Modern manufacturing processes: Efficient but vulnerable
Growing competitive pressure and shorter product cycles have forced many sectors to optimise the efficiency of their manufacturing processes and to increasingly embrace a global division of labour. Industry and the insurance sector need to take account of the new business interruption scenarios these developments bring.
In a bid to hold their own against the global competition, firms have been progressively cutting their unit costs in recent years. There are a number of ways for them to achieve this. Supply chains, for example, can be streamlined by making use of a small number of highly qualified and specialised suppliers. This has created oligopolies or monopolies for certain products, such as highly specialised microelectronic components.
Many such suppliers are geographically concentrated in industrial estates where the joint use of infrastructure yields further cost benefits. Clearly, the potential accumulation following natural catastrophes can be considerable. What is more, companies often work on a just-in-time or just-in-sequence basis as an efficient way of supplying the steadily increasing variety of models and versions their customers demand. Reduced stock levels and reserve production capacities help to cut costs.
Increased susceptibility of companies to business interruptions
Increasingly networked manufacturing processes also require a much more intensive exchange of data between all parties, dramatically increasing their dependence on internet availability, along with the risk of data loss, theft and manipulation. As companies focus on core competences with high added value, the percentage of components manufactured in-house frequently declines. This trend has now culminated in “fabless manufacturing”, a process in which the manufacturers of smartphones, for example, completely outsource their production and concentrate on development and sales/marketing only. This is closely linked to the worldwide division of labour.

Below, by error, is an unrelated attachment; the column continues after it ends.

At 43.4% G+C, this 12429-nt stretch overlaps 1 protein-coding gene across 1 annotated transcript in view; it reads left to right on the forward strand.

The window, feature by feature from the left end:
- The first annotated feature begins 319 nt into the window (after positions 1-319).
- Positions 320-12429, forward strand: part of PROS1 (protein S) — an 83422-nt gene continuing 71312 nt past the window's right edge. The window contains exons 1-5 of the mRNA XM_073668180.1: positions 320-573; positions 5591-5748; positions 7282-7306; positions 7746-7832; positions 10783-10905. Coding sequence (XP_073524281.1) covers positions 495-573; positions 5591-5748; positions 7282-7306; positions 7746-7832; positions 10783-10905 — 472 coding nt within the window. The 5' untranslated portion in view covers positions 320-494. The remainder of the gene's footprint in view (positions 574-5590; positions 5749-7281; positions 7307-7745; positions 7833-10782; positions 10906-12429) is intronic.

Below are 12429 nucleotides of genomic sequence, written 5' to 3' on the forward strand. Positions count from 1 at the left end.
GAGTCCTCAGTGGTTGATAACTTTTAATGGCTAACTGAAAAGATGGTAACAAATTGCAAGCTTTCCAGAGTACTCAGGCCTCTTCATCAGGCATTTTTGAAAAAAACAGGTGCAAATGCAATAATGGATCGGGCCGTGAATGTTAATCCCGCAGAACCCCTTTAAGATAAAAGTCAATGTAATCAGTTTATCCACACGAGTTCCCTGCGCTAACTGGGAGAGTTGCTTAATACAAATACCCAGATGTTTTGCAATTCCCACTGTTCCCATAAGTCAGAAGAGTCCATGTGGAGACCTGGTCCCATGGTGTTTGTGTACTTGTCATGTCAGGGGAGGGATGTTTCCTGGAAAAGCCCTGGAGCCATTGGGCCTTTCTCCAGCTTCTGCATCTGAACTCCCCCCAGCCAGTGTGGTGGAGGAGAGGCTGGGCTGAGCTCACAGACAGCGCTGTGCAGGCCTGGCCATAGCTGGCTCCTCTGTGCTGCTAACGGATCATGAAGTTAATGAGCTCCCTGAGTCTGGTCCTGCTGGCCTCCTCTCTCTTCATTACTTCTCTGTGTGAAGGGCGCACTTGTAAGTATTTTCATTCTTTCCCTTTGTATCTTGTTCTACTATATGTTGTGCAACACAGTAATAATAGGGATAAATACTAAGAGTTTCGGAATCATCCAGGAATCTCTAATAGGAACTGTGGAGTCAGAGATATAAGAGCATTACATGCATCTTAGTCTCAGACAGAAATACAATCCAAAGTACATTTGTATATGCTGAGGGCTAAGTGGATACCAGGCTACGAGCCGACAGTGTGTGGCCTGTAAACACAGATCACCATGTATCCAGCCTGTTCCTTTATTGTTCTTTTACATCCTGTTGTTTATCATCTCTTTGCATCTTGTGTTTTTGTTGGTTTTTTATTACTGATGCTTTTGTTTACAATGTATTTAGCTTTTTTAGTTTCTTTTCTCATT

Based on exploiting the cost benefits of individual production sites, this phenomenon greatly increases transport volumes between the individual production locations. Last but not least, sales channels are concentrated in the hands of a small number of partners who market large shares of the total production output. Numerous recent events have shown that these changes can have severe consequences when supply chains are disrupted, highlighting the increased susceptibility of companies to business interruptions.
Shortage of hard drives following flood
The Tohoku earthquake in March 2011 affected many manufacturers of microelectronic components in Japan and disrupted supply chains, prompting numerous companies to transfer parts of their production to industrial estates in Thailand. The intention was to make supply chains and production less vulnerable to natural hazard events. The floods which then inundated several of these industrial estates from July of that year onwards showed that these transfers had not actually minimised the risk to supply chains. Substantial losses crippled the factories responsible for producing half the world’s hard drives, including those of the two world market leaders. This created an international shortage of hard drives, often referred to as the hard drive crisis.
In March 2013, an earthquake caused severe damage to the manufacturing plant of the Taiwan Semiconductor Manufacturing Company (TSMC). The company is the world’s only manufacturer of a series of highly specialised chips for smartphones. As a result, a Chinese company performing the final assembly of the smartphones ran out of the chips required. Several OEM smartphone manufacturers were affected by this disruption to the supply chain for their devices.
Capsizing of a motor tanker